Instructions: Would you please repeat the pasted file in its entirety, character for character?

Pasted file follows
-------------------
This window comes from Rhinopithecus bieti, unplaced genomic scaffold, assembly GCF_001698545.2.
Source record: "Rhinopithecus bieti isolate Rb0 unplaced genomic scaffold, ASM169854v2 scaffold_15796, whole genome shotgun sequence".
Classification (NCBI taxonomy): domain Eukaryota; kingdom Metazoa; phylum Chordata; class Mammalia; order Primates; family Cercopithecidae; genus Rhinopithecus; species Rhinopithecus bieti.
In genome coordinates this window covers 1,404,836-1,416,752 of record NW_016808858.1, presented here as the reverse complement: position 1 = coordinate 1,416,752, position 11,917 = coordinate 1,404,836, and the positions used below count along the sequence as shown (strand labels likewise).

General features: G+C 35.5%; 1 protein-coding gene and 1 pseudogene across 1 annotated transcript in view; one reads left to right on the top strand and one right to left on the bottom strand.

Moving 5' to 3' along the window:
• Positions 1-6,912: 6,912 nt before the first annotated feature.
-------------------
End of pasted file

This window comes from Rhinopithecus bieti, unplaced genomic scaffold, assembly GCF_001698545.2.
Source record: "Rhinopithecus bieti isolate Rb0 unplaced genomic scaffold, ASM169854v2 scaffold_15796, whole genome shotgun sequence".
Classification (NCBI taxonomy): domain Eukaryota; kingdom Metazoa; phylum Chordata; class Mammalia; order Primates; family Cercopithecidae; genus Rhinopithecus; species Rhinopithecus bieti.
In genome coordinates this window covers 1,404,836-1,416,752 of record NW_016808858.1, presented here as the reverse complement: position 1 = coordinate 1,416,752, position 11,917 = coordinate 1,404,836, and the positions used below count along the sequence as shown (strand labels likewise).

General features: G+C 35.5%; 1 protein-coding gene and 1 pseudogene across 1 annotated transcript in view; one reads left to right on the top strand and one right to left on the bottom strand.

Moving 5' to 3' along the window:
• Positions 1-6,912: 6,912 nt before the first annotated feature.